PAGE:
Educating Economists for Government (DEE 2007)

Presenter: Andy Ross (Government Economic Service and HM Treasury)
NB the opinions presented here are the personal views of Andy Ross and not necessarily official positions of the GES.

Due to tape damage, the first half of the presentation was lost. This 15-minute video is also downloadable in high-resolution Windows Media format (114 MB).

Link: A post on our blog transcribes Andy's list of what government economists actually do.
Link: Powerpoint Presentation

Abstract

An overview of the Government Economic Service (GES) and the rise of economics and economists in government is given. Emphasising the astonishing range of applications of economics, it is argued that the recent modest changes in A-level syllabuses do too little to sell the subject. There needs to be less on 'the economy', more on the power of economics and still more on 'thinking like an economist'.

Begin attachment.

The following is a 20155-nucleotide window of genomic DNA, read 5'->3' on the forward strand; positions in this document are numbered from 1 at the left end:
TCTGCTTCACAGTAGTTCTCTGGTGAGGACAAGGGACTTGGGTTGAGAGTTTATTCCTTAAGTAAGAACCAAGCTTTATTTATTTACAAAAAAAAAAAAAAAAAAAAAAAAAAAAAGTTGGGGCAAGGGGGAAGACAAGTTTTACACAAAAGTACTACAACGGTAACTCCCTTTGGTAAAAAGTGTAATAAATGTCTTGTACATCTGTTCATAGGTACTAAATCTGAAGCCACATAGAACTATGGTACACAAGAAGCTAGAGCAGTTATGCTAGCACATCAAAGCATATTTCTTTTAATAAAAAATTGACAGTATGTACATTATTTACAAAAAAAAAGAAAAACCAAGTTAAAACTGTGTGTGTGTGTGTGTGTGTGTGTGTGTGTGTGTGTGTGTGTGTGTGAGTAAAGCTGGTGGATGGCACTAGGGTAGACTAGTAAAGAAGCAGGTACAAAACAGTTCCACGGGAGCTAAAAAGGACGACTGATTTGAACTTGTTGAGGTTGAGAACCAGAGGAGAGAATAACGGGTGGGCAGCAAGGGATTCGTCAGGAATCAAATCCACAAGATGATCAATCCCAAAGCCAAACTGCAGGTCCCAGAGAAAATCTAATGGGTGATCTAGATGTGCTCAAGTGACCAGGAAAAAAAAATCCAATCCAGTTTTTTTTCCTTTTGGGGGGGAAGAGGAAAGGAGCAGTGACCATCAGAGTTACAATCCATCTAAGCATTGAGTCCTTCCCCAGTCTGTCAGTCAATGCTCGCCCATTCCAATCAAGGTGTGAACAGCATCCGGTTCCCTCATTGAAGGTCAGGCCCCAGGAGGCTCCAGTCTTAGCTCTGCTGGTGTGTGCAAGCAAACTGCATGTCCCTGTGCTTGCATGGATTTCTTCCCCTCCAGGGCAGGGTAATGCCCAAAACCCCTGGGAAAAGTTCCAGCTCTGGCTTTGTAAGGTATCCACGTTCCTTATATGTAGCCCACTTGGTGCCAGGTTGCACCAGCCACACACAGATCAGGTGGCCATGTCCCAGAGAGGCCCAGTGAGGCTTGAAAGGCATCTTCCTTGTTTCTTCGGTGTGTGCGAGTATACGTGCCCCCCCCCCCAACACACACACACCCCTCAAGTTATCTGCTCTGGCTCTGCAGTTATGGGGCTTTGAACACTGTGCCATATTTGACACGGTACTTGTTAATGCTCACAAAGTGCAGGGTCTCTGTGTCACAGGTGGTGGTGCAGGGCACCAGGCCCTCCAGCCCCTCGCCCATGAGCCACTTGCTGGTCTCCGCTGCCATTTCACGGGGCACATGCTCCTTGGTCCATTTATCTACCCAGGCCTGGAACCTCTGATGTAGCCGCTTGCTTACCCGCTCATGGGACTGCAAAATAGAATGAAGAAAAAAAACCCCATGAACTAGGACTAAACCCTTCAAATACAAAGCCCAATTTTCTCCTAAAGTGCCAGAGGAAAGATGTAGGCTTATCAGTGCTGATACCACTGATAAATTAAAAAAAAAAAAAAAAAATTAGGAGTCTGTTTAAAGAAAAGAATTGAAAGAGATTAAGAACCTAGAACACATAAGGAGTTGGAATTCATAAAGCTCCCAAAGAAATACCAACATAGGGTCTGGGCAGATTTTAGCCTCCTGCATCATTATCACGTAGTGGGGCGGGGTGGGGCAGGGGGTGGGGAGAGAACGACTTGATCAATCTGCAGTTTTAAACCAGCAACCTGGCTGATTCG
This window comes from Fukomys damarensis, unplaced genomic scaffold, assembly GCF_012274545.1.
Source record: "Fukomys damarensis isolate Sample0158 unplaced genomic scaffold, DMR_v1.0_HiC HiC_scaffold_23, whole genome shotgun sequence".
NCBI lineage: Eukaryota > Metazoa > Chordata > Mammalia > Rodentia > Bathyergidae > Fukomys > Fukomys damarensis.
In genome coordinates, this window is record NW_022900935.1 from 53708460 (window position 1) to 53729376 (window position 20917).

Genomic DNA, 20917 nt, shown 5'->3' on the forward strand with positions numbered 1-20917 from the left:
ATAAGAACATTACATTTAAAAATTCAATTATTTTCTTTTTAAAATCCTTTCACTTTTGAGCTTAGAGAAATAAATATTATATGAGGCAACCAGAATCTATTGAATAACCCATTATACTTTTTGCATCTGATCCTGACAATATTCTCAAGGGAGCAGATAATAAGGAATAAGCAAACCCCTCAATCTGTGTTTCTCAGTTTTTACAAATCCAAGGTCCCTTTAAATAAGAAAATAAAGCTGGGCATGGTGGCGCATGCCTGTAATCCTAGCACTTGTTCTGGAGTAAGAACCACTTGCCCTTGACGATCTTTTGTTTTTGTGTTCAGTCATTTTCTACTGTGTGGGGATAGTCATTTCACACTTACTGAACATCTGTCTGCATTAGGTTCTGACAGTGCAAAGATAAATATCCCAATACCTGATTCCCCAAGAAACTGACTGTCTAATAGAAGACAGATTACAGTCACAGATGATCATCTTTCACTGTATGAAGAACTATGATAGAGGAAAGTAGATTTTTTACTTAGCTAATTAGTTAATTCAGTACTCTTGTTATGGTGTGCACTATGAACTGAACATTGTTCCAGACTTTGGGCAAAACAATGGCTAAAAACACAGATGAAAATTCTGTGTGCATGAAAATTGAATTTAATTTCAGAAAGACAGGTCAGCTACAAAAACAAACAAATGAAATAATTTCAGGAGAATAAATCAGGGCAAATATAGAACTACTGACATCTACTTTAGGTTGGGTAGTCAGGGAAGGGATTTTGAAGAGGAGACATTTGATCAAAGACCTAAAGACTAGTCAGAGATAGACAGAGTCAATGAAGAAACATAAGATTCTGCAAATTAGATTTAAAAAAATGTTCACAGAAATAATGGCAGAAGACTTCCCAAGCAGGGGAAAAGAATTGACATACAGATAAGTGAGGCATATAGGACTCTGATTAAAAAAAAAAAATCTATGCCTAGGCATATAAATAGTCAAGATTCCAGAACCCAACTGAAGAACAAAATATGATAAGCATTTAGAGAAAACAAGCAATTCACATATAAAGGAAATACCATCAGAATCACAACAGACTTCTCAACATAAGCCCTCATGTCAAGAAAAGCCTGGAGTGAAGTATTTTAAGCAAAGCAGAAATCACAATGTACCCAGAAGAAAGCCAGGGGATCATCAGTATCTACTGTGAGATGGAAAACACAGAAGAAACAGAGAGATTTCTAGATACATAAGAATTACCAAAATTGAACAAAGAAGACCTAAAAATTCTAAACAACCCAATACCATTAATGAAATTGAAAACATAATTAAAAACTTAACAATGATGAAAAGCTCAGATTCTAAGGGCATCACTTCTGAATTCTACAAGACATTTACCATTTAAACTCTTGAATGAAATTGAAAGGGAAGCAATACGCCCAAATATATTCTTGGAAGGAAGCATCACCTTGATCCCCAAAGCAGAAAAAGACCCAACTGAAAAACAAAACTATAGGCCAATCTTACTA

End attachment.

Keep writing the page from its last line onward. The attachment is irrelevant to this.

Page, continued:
Turning to HE, the QAA Economics Benchmark Statement is appropriate for applicants to the GES, but in practice there are gaps in the competencies of the majority of applicants, even many seemingly highly qualified. Celebrating the excellent quality of economists who do pass the GES recruitment process, the nature of this gap is explored. It is argued that narrower syllabuses focusing on deeper understanding would improve matters at both FE and HE level and perhaps the threshold concepts approach may be key to this.